Allfirst Financial says it earned $61.6 million in 1st half of year

Bank rebounds from loss of $4.3 million a year ago

assets, deposits, loans dip

August 01, 2002|By Eileen Ambrose | Eileen Ambrose,SUN STAFF

Allfirst Financial Inc., still reeling from one of the worst banking scandals in history, reported yesterday that it earned $61.6 million in the first six months of the year while assets, deposits and loans fell.

The Baltimore-based bank said it would have earned $111.6 million if not for one-time charges for foreign exchange trading losses and fraud-related expenses plus an after-tax reserve of $15.5 million for a loan that is in doubt.

Allfirst declined to reveal the borrower of the loan, which totals $50 million. Analysts said it was made to WorldCom Inc., the telecommunications giant that has filed for bankruptcy.

In comparison, Allfirst lost $4.3 million in the first half of last year. The bank would have made $113 million in the first half of 2001 if not for one-time charges, including $98.3 million in trading losses.

In February, Allfirst revealed that it lost $691.2 million in foreign-exchange trading losses and blamed a rogue trader at the bank. The losses had gone undetected for five years.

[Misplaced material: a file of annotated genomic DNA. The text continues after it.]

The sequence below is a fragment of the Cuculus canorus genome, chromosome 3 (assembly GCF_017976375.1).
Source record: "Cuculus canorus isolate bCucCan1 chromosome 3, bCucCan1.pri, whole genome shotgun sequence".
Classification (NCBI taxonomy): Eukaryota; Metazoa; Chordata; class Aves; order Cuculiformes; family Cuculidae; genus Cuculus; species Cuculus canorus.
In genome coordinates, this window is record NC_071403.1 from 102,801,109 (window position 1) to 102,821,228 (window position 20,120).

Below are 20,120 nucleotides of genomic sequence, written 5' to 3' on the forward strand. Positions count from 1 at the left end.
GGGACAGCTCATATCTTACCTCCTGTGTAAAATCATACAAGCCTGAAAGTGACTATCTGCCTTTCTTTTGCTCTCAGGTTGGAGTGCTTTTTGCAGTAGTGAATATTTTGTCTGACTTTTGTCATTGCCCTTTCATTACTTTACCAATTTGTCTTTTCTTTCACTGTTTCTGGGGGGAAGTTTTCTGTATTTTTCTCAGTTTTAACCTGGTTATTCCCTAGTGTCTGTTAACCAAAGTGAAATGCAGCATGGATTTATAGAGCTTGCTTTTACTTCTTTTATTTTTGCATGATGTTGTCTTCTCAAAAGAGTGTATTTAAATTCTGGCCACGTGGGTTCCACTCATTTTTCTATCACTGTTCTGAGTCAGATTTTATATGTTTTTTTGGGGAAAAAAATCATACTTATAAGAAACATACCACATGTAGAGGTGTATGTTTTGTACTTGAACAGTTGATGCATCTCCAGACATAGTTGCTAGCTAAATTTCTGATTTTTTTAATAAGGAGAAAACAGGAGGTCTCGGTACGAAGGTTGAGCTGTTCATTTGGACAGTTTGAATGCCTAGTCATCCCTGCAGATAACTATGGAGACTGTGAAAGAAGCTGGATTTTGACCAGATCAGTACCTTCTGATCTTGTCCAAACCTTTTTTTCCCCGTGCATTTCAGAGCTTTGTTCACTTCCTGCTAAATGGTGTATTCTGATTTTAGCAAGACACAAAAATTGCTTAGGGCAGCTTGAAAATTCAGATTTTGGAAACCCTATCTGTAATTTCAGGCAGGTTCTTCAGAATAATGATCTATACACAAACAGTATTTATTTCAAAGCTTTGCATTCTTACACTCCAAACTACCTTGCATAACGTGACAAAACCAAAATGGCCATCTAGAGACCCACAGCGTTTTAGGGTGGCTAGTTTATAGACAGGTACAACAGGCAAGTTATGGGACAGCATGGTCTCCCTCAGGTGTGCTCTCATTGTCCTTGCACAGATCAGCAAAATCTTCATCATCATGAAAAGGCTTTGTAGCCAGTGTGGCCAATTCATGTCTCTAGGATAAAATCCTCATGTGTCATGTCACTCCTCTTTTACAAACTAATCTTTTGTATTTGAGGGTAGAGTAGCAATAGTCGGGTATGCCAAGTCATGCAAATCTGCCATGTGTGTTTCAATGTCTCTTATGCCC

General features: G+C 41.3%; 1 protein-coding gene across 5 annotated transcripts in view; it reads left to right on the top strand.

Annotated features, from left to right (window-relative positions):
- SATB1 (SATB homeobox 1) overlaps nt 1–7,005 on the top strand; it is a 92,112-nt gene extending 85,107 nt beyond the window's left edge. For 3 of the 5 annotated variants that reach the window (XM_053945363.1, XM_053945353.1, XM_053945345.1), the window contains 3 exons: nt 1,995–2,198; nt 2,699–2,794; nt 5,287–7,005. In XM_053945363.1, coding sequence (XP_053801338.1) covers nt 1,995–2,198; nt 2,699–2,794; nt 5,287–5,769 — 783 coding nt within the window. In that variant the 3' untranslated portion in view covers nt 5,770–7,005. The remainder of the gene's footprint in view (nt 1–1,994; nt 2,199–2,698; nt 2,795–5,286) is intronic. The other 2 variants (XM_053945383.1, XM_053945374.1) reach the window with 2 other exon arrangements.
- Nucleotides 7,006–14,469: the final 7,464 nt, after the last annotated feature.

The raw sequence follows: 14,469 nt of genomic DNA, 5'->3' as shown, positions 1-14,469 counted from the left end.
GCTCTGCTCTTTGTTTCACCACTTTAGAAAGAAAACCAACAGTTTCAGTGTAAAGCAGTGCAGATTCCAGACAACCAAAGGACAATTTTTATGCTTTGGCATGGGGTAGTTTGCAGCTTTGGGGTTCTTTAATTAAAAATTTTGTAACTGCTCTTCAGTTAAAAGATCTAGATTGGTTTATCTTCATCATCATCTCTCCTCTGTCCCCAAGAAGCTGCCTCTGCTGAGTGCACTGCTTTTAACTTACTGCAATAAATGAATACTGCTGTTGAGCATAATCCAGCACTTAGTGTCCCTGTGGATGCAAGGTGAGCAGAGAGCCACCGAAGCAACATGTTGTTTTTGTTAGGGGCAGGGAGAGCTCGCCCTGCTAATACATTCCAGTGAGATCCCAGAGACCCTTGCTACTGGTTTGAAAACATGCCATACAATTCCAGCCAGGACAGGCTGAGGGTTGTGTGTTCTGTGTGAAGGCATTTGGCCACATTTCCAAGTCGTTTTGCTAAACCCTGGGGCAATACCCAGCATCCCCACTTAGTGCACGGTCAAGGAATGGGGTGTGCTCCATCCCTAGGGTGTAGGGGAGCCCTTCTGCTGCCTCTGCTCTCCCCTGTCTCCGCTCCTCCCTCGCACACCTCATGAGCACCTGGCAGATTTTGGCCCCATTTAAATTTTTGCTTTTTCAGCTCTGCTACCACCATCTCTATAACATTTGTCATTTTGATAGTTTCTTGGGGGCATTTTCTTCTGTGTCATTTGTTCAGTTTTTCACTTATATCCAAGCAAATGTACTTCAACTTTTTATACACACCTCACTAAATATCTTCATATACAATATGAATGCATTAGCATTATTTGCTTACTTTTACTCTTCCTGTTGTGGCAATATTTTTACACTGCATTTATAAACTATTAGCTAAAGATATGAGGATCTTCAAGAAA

"Given the events of the last six months, it's a good performance," said Maurice J. Crowley, chief financial officer. "Going forward, we want to do better than that, though."

In the first six months of the year, loans fell $87.6 million to $10.6 billion. Crowley said the decline was the result of the bank winding down its residential mortgage and indirect auto-leasing businesses.

Core deposits over that period dropped $834 million to $10 billion. That's because at the end of the year commercial deposits tend to build up and then quickly drop off at the beginning of the new year, Crowley said.

Assets over six months fell $1.5 billion to $17.3 billion. Among the factors contributing to the decline were the trading losses and the drop in commercial deposits, Crowley said.

Nonperforming loans rose to $135.5 million at the end of June, up $47 million from year-end. The bank set aside reserves for half of the $50 million loan that remains in doubt.

Also yesterday, Allfirst's parent, Allied Irish Banks PLC in Dublin, reported that it earned $689 million in the first half of this year, up from $657 for the corresponding period last year.

Those results were better than expected, analysts said.

"There were a few negative surprises in the U.S.," said Eamonn Hughes, an analyst with ABN AMRO Bank in Dublin. Among them was the $50 million loan, he said.

Despite those problems, Allied isn't prepared to sell Allfirst, Hughes said. "They said they were committed to U.S. regional banking so I assume they are not going to sell it," he said.

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